The pros and cons of teleworking: concentration versus collaboration
Nicholas Bloom, professor of economics at Stanford University, published an empirical analysis in 2015 on the benefits of teleworking in terms of labour productivity.1 The study, based on the results of an experiment conducted over a nine-month period in one of the world’s largest tourism service companies, concluded that remote working boosted workers’ performance by 13%. This improvement is attributed to them having both fewer distractions and fewer breaks per shift worked.2
A significant insight from the study is that adapting to employees’ preferences is a key factor. Thus, the increase in workers’ performance goes from 13% to 22% when teleworking is voluntary rather than imposed. After all, while it offers a potentially excellent way to boost concentration levels, teleworking also leads to social and professional isolation, which can have a negative impact on worker productivity.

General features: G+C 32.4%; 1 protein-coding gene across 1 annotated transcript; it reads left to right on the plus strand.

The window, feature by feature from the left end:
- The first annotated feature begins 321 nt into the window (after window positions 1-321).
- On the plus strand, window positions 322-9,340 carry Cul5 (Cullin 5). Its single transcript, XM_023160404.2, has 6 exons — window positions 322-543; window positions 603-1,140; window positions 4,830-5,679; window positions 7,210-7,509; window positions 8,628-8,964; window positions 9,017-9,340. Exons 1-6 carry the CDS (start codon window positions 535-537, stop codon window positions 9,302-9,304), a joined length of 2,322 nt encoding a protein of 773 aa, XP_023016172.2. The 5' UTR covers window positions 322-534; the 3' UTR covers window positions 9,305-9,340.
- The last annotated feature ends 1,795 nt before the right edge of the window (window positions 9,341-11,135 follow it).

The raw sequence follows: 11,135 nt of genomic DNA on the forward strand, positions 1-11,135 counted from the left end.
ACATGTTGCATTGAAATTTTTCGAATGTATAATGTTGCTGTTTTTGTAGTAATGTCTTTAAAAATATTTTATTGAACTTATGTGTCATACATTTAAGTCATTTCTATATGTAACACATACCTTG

In addition to boosting performance, two additional elements favoured further increases in the company’s productivity. Firstly, there was a lower staff turnover rate among the employees who worked remotely, which substantially reduces the costs associated with selecting and training new employees. Secondly, the lower maintenance costs of office buildings more than offsets the digital investment made in the homes of employees working remotely. These three elements (performance, staff turnover and maintenance cost savings), when taken together, represented an improvement in the productivity of the company analysed by Bloom of 20%-30%. But is creative work also more productive in a teleworking situation? Are there types of creativity that may particularly benefit from a shared working environment?